Paige Faucett experienced Italy’s COVID-19 outbreak while she was in Turin for a University of Georgia study abroad program.
According to the World Health Organization, Italy currently has the most confirmed cases of COVID-19 in the European region.
Faucett said she had planned to stay in Italy for the rest of the semester despite the study abroad program being canceled.
“I had housing paid for five months and access to food,” Faucett said. “I didn’t feel as though I was in danger as long as I stayed in my room and followed the quarantine instructions.”
Faucett returned to the United States after she received an email stating that if she didn’t leave Italy, it may result “in a temporary bar from campus upon [her] eventual arrival, exclusion from University activities, and/or referral to the Office of Student Conduct.”
Quarantined in Italy
Faucett was in Italy for a week after the Italian government started prohibiting movement in public places except for justifiable work reasons, basic necessities and health emergencies.
“If you were traveling anywhere, you had to have a piece of paper and it had to be filled out saying where you are going,” Faucett said. “There was a fine if you didn’t have it. There was also an even bigger fine if you falsified it.”
Traveling Back to the U.S.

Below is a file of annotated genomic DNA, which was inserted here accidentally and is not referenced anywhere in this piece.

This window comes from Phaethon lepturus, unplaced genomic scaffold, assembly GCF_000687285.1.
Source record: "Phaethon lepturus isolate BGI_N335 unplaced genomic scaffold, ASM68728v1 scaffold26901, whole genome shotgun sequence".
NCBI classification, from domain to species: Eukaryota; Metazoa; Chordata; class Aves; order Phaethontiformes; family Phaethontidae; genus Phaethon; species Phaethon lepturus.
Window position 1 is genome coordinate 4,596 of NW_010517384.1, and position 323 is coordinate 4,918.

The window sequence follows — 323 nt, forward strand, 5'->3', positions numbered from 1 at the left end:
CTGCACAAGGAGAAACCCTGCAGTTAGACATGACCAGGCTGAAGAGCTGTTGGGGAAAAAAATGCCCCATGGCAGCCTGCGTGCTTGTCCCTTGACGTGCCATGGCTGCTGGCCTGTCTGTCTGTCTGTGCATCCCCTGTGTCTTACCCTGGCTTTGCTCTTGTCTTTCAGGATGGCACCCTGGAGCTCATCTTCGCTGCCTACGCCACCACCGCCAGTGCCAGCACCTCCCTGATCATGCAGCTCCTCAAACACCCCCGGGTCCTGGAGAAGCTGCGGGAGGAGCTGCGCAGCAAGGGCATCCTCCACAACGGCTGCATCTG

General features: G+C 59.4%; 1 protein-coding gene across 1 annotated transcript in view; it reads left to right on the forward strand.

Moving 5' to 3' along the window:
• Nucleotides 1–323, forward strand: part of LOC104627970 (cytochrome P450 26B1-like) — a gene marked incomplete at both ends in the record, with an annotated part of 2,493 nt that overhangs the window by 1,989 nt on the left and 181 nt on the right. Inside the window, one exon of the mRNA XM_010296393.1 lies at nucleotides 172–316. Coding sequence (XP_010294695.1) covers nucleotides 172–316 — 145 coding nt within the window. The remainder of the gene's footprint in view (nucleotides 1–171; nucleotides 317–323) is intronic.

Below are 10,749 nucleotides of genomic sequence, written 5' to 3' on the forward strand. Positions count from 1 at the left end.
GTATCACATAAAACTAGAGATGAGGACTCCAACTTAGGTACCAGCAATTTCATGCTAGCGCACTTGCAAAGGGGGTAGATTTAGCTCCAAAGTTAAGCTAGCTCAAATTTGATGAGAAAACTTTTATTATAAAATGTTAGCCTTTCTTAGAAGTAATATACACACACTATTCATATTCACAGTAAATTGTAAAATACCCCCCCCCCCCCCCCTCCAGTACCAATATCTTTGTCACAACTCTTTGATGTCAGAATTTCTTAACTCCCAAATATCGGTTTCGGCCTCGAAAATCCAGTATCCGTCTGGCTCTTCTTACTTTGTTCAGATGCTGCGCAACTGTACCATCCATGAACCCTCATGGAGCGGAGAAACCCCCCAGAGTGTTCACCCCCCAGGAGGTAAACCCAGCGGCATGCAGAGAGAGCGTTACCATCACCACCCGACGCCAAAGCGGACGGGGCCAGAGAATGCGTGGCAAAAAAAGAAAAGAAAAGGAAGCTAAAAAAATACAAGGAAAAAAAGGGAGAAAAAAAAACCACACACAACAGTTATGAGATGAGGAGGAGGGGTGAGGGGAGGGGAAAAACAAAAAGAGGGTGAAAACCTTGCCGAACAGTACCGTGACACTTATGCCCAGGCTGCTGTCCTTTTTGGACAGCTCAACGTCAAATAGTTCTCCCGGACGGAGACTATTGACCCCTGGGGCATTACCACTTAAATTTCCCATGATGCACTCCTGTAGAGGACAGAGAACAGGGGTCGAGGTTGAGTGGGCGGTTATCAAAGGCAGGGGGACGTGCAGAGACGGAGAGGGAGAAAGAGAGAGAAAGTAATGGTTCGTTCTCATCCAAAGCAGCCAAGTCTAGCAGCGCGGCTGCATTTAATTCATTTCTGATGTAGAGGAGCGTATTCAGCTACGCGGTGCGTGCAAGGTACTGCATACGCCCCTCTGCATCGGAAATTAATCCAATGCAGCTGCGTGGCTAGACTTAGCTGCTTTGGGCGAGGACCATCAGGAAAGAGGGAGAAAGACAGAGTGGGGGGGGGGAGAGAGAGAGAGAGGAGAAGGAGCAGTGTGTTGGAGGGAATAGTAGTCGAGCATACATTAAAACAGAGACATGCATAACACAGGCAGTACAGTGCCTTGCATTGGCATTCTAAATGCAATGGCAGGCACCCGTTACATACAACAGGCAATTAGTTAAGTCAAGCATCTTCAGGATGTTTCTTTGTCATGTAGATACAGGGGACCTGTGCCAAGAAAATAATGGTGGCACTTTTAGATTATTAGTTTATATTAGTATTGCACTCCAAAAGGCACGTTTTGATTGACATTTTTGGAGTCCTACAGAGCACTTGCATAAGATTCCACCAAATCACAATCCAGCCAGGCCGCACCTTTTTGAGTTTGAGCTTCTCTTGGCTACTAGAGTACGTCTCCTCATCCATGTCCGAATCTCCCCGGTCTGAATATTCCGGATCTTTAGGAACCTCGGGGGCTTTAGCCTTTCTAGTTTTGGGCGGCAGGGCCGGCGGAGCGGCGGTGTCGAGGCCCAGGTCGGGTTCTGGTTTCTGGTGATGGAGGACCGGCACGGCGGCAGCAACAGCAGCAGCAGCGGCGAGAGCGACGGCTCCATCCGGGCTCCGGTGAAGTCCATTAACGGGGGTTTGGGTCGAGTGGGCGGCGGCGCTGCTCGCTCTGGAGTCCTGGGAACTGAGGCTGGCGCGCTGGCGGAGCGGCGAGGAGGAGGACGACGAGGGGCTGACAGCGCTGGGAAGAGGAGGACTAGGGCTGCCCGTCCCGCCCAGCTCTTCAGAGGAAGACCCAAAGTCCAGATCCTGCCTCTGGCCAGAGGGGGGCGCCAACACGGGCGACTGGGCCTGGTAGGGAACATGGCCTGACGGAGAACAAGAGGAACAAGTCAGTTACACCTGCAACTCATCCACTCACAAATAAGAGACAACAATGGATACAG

When her flight out of Italy was canceled, Faucett had to take a 16-hour bus ride to Amsterdam in order to catch her flight back to the United States.
Faucett was hesitant to leave Italy because she feared that she would catch the virus while she was traveling back home.
“I also didn’t think traveling at that point was the best option. To get home, I went through two trains, a bus station and two airports. So, I came into contact with a lot of people.”
Carlyn Autry, a friend of Faucett, said her biggest concern was that Paige would come in contact with someone who was sick with the virus.
Autry also said that since the virus “seems to spread like wildfire,” she was concerned for her friend’s family as well.
The CDC states that “all international travelers should stay home for 14 days after returning from travel, monitor their health, and practice social distancing.”
Faucett returned to the U.S. on March 15 and was self-quarantined at her mom’s house in Lawrenceville until today.
Georgia currently has 2809 cases of COVID-19 (as of March 30 at 4:30 p.m.).
Faucett feels that the virus won’t be contained unless the whole nation follows the guidelines given by officials.
“I think Italy made a lot of mistakes that the U.S. is still making and one of the first mistakes was a lot of people didn’t take it seriously,” Faucett said.
Savanna Schmidt is a senior in the Grady College of Journalism and Mass Communication at the University of Georgia.
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